The Employees Provident Fund is one of the best small savings schemes available to salaried individuals. It currently earns annual returns of 8.75%, comfortably beating inflation figures as well as returns on all other small saving schemes, and is proving to be a great, secure, long-term investing option.
Traditionally, the EPF was not allowed exposure in the equity market. But last year, the government lifted this restriction. Now, the government has decided to increase the equity exposure of its Investments from 5% to 10%. This raises plenty of questions in the minds of investors.
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Why is EPF investing in the equity market?
The rates of return from debt instruments have been trending downwards in the last couple of years. This has led to lower returns for EPF as well. To boost EPF returns, in August 2015, the government decided to allow EPF investment in the equity market in a calibrated manner. The EPFO started out with 5%, but now the limit has been raised to 10%, with the option of going as far as 15%.
How are equity investments managed?
The EPFO will be investing in equity through Exchange Traded Funds (ETFs) that invest in index stocks. The performance of these ETFs will therefore be linked to their underlying indices.
At present the investment in the ETFs is managed by the SBI Mutual Fund. They have been preferred by the EPFO due to their lower expense ratio. Other asset management companies (AMCs) are expected to relax their expense ratios. It is therefore possible that more AMCs will be part of the EPFO’s equity investment program.
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What does it mean for the investors?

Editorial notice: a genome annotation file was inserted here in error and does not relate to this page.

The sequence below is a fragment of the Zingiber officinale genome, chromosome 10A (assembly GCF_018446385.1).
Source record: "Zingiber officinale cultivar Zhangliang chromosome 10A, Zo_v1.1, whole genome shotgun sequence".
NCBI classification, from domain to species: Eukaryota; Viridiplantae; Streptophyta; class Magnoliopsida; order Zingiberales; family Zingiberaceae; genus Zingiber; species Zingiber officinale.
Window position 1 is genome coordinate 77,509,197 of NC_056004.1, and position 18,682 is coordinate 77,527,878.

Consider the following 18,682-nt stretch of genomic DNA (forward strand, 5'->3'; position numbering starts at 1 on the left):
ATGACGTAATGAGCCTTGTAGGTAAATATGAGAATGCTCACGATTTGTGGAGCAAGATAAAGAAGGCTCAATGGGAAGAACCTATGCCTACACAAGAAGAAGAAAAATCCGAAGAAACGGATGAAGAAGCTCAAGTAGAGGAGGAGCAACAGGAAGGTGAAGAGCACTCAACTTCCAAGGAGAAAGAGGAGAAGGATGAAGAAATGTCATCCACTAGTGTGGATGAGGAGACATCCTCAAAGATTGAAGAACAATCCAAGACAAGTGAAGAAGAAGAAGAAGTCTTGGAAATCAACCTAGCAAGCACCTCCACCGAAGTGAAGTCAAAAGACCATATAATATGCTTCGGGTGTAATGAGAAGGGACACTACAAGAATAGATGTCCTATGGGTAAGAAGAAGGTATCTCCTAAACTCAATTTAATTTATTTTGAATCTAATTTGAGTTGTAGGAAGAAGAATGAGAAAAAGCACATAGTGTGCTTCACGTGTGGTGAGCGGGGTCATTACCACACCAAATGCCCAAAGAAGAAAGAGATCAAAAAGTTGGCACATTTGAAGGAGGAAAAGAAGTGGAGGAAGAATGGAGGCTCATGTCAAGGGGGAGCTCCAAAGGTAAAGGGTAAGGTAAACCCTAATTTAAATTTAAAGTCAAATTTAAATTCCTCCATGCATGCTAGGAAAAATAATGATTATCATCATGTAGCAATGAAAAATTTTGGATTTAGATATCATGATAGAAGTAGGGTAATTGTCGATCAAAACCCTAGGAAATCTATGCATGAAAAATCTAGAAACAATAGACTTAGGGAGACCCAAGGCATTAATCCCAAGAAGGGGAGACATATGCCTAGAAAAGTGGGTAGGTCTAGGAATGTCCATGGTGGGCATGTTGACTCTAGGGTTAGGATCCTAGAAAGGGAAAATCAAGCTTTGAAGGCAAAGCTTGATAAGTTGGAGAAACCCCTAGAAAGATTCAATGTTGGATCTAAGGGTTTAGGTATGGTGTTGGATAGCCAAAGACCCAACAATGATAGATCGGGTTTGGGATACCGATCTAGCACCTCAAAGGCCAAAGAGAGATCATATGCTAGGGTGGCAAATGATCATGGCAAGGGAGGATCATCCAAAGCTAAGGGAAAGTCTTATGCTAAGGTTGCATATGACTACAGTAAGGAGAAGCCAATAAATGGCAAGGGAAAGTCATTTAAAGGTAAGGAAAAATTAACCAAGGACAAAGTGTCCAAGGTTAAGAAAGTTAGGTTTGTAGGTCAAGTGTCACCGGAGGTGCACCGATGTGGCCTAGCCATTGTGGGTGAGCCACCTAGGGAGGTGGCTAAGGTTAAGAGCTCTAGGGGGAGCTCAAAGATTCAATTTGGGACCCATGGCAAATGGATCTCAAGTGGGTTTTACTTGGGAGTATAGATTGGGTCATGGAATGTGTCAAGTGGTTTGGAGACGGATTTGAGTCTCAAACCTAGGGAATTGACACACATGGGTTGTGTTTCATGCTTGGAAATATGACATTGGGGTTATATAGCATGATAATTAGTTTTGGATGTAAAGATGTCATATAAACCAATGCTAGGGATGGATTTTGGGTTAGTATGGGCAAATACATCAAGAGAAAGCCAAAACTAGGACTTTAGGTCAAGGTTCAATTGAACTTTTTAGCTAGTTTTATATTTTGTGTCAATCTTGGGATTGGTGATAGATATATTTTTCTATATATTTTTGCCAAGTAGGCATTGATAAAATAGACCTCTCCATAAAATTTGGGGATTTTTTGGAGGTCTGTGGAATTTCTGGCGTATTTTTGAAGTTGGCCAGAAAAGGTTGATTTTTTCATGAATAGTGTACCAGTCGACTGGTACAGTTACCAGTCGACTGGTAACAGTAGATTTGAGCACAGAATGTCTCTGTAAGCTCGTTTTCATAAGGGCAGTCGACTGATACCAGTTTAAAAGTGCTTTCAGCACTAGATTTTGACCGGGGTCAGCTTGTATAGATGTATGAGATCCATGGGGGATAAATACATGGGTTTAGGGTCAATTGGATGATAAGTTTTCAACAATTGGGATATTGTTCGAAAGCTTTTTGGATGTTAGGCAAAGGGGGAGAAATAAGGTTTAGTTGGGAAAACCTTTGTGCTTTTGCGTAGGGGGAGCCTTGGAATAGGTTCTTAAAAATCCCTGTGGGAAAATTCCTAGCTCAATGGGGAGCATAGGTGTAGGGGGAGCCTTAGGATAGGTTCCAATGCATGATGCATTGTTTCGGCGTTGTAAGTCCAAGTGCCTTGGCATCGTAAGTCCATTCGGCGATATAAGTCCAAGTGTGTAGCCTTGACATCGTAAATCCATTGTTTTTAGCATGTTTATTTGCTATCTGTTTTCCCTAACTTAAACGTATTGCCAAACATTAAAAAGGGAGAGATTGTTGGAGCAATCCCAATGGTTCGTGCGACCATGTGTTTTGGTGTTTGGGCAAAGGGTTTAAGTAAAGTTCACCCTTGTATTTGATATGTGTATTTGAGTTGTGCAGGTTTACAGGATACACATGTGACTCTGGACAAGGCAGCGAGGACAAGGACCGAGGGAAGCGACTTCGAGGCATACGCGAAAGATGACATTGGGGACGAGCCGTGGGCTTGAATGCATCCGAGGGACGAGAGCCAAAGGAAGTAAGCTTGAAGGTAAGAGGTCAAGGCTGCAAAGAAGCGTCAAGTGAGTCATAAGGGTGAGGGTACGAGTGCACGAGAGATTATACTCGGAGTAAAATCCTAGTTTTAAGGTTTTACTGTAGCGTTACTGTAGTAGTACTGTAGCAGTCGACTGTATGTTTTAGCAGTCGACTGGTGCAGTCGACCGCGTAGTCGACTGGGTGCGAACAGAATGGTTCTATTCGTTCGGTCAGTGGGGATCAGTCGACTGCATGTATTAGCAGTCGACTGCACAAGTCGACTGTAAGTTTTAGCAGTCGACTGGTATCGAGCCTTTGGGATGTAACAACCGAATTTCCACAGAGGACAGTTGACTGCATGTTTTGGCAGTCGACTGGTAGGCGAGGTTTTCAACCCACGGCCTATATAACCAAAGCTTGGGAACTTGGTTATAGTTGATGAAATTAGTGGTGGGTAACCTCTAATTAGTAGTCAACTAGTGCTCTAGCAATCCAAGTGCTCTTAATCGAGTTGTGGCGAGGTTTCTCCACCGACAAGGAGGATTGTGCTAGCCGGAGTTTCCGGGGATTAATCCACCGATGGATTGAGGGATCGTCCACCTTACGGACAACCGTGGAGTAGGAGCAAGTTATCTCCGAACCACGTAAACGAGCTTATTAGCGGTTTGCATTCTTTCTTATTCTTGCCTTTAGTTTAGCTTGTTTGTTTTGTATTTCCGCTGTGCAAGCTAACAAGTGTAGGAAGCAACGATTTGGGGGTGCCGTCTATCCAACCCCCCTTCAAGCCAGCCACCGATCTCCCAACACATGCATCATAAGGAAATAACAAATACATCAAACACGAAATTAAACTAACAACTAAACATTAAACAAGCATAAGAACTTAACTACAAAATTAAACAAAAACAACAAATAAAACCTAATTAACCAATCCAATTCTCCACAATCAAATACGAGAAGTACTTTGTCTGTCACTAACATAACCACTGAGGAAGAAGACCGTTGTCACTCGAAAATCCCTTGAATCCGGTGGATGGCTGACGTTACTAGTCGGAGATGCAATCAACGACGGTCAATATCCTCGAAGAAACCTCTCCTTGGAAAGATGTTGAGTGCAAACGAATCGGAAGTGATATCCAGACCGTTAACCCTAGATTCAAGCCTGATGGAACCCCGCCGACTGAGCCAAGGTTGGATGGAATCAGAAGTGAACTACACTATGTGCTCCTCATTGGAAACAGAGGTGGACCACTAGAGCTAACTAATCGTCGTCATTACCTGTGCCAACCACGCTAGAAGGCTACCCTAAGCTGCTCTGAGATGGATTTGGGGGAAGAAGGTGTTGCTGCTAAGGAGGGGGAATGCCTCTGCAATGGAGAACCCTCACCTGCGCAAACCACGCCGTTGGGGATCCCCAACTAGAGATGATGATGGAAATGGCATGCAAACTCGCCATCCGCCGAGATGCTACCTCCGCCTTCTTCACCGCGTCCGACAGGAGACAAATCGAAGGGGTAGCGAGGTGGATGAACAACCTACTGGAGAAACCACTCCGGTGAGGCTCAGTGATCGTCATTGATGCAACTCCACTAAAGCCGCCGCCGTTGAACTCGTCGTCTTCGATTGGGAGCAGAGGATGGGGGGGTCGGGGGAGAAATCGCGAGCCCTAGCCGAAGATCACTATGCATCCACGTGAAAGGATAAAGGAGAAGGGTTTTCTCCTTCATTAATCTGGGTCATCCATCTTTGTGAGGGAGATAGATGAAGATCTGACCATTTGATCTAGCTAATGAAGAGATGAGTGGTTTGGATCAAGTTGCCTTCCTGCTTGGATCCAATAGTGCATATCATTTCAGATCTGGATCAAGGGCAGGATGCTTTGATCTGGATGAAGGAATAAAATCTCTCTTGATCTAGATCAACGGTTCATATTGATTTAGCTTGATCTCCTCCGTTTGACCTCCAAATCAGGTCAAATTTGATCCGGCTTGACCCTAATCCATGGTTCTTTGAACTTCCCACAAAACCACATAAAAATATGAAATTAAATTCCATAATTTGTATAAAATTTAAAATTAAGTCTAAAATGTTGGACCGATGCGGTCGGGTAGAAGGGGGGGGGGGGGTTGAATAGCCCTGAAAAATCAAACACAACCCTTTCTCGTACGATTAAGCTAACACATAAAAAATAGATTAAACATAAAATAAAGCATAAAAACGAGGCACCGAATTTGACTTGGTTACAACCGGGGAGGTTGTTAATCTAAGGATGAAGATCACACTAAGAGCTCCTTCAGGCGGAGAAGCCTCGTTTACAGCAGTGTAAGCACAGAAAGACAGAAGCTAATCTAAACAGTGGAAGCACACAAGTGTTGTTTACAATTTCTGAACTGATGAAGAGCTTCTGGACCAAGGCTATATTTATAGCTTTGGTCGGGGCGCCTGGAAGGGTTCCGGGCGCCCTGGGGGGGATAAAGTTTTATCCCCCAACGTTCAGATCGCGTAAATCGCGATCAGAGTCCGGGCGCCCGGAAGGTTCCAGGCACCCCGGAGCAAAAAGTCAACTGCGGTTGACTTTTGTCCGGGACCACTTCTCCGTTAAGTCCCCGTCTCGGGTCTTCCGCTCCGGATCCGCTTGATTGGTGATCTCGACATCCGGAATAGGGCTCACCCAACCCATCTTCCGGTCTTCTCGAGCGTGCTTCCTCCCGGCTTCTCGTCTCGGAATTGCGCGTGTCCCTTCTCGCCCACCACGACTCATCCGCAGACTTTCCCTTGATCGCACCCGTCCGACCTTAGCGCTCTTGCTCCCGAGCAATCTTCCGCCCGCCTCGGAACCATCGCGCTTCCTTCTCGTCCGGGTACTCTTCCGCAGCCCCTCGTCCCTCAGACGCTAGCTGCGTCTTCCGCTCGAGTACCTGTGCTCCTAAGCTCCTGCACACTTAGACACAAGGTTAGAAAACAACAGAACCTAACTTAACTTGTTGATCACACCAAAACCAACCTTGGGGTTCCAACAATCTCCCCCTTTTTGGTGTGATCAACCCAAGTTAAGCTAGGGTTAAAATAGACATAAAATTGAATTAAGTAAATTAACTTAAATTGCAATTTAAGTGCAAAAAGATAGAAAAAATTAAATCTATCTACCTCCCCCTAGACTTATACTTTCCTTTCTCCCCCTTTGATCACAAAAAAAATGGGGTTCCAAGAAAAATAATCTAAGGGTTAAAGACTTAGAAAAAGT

We will need more time to understand the impact of the EPFO’s participation in the equity market. The present exposure – not just in volume but also in duration – is too small to have caused an impact. While 90% of the EPF is allocated to government securities, public and private sector bonds, only 10% is now apportioned to the equity market. Even if good returns are achieved from equity investing, its impact on the overall returns from EPF would be minimal.
Interest rates are expected to keep trending downwards in the coming months with inflation continuing to remain under control. While low rates are great for the industry and the equity market, a debt investor’s returns will be lower. However, the returns from equity are expected to offset the falling debt investment returns to a degree.
In the long term, equity investments are expected to significantly boost overall returns from the EPF. However, such an impact is to be tracked and analysed for a long period for better understanding.
Let’s try to understand the impact of equity returns with the help of the following illustration:
|Rs.100 Invested||Rs.100 Invested||Increase In Rate of Returns (1-2)|
|100% Debt||90% Debt||10% Equity||Total Returns (A+B)|
|Rate of Return (1)||One Year Investment Value||Debt Returns Rate||One Year Investment Value (A)||Equity Returns Rate||One Year Investment Value (B)||Total Investment Value (A+B)||Total Returns Rate (2)|
Are there any risks to the investors?
There is always an inherent risk of negative returns from the amount apportioned for equity investments. But, with assets managed by one of the best fund houses in India, the performance is expected to be good in the long term.
According to information available through various media, many countries in the world are allocating up to 30% of retirement funds for the equity market. India’s 10% equity allocation is small in comparison. But, even this small investment is expected to boost overall EPF returns in the long run.
The 10% equity allocation will be considered only out of fresh contributions received during the year. The existing corpus will remain as it is. Therefore, existing long-term EPF investors will not find any difference in their returns. However, new investors should see a difference in their returns over the next few years. If they find the returns to be unsatisfactory, they have the option of reducing their PF contributions and looking for alternate investment avenues.